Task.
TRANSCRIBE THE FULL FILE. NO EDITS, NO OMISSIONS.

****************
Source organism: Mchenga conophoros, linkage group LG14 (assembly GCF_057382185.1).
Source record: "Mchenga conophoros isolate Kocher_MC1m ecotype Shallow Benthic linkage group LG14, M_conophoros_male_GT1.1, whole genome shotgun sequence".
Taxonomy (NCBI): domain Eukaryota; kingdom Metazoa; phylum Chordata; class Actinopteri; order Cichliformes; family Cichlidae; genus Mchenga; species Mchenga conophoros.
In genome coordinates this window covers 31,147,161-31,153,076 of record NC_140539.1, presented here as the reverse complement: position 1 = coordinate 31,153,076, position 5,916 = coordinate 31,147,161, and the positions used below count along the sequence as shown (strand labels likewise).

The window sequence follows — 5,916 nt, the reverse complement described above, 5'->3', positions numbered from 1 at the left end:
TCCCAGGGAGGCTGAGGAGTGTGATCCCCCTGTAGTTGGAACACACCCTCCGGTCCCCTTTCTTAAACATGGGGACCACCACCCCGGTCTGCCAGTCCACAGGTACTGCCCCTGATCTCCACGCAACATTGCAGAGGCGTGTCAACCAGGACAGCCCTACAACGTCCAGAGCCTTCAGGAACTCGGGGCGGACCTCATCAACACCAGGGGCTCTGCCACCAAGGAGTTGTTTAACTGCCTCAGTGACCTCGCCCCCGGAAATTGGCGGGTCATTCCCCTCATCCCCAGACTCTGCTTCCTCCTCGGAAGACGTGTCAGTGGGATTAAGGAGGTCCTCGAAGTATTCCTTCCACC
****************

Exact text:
Source organism: Mchenga conophoros, linkage group LG14 (assembly GCF_057382185.1).
Source record: "Mchenga conophoros isolate Kocher_MC1m ecotype Shallow Benthic linkage group LG14, M_conophoros_male_GT1.1, whole genome shotgun sequence".
Taxonomy (NCBI): domain Eukaryota; kingdom Metazoa; phylum Chordata; class Actinopteri; order Cichliformes; family Cichlidae; genus Mchenga; species Mchenga conophoros.
In genome coordinates this window covers 31,147,161-31,153,076 of record NC_140539.1, presented here as the reverse complement: position 1 = coordinate 31,153,076, position 5,916 = coordinate 31,147,161, and the positions used below count along the sequence as shown (strand labels likewise).

The window sequence follows — 5,916 nt, the reverse complement described above, 5'->3', positions numbered from 1 at the left end:
TCCCAGGGAGGCTGAGGAGTGTGATCCCCCTGTAGTTGGAACACACCCTCCGGTCCCCTTTCTTAAACATGGGGACCACCACCCCGGTCTGCCAGTCCACAGGTACTGCCCCTGATCTCCACGCAACATTGCAGAGGCGTGTCAACCAGGACAGCCCTACAACGTCCAGAGCCTTCAGGAACTCGGGGCGGACCTCATCAACACCAGGGGCTCTGCCACCAAGGAGTTGTTTAACTGCCTCAGTGACCTCGCCCCCGGAAATTGGCGGGTCATTCCCCTCATCCCCAGACTCTGCTTCCTCCTCGGAAGACGTGTCAGTGGGATTAAGGAGGTCCTCGAAGTATTCCTTCCACC